Tag: #churchlife

In the mess of the world, how can I feel clean (Mark 7:1-23)

Sometimes this world can feel so dirty and so grubby that it’s impossible to feel clean. It’s not just the shady politics and the media corruption. It’s the hypocrisy in the people around us, the anger, the envy, the shallowness, the greed, the shameless self-promotion, the arrogance, the lack of empathy, the selfishness. It’s all around us, it invades us, it takes up real estate in our brains. It infects us, it sticks to us and it’s so pervasive that it’s impossible to see or feel anything pure.

This is not a new phenomena. Would you be surprised to know that Jesus raised against this very thing? In today’s passage (Mark 7:1-23) the Pharisees yet again accuse Jesus of blasphemous behaviour. This time it’s allowing his disciples to eat with unclean hands. We’ve covered this ground before in a previous blog (you can read it here when we looked at nor Jesus didn’t come for the super-religious). But this time it’s different.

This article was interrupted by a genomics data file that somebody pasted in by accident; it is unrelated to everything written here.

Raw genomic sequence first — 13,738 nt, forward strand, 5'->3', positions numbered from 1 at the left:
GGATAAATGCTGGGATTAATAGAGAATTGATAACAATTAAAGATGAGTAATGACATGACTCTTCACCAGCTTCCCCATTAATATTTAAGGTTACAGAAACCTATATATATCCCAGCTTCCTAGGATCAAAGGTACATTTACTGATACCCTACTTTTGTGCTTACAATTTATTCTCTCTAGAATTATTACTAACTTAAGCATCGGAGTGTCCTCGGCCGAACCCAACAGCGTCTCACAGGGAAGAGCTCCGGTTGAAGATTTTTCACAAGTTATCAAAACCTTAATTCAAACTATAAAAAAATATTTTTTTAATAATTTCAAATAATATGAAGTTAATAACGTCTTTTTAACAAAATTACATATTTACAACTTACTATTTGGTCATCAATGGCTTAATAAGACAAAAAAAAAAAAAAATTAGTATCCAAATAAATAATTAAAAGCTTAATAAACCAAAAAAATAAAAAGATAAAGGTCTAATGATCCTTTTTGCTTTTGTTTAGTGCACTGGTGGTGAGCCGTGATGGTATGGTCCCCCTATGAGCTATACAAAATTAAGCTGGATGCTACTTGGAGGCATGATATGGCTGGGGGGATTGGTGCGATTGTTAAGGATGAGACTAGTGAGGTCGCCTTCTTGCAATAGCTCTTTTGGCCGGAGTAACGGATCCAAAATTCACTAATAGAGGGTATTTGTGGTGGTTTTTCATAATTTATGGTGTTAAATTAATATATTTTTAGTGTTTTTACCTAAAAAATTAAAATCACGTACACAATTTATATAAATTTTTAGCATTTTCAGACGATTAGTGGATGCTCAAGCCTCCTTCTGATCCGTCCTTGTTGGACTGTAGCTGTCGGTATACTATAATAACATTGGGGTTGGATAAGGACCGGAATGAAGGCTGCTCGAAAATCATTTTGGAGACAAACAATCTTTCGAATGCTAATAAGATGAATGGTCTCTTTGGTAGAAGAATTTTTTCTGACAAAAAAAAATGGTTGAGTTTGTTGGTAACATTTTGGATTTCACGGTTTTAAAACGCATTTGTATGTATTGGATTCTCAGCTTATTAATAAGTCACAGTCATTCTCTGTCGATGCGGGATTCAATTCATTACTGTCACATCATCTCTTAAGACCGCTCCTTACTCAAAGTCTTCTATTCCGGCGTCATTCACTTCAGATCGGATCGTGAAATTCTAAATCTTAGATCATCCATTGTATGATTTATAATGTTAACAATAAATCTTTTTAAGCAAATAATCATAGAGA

This time Jesus hits back in the most personal way possible. He quotes the very scriptures they use to inflate themselves. “Isaiah was right when he prophesied about you hypocrites,” Jesus says. Isaiah. The great prophet. The mouthpiece of God, Jesus said prophesied about these Pharisees (and people like them). He prophesied their faithlessness. Their failure was so insidious, it was foretold.

These people honor me with their lips, but their hearts are far from me. They worship me in vain; their teachings are merely human rules.”

This is Jesus quoting Isaiah 29:13. What does Isaiah say after this? Verse 14 says “Therefore once more I will astound these people with wonder upon wonder; the wisdom of the wise will perish, the intelligence of the intelligent will vanish.”

This is quite a signal to the Pharisees, and when Jesus was speaking these words, those hearing him would have known exactly what he meant when he quoted these scriptures. Jesus explains further though. He gives an example of how inherently arrogant and hypocritical they have become.

You have a fine way of setting aside the commands of God in order to observe your own traditions! For Moses said, ‘Honor your father and mother,’ and, ‘Anyone who curses their father or mother is to be put to death.’ But you say that if anyone declares that what might have been used to help their father or mother is Corban (that is, devoted to God) – then you no longer let them do anything for their father or mother. Thus you nullify the word of God by your tradition that you have handed down.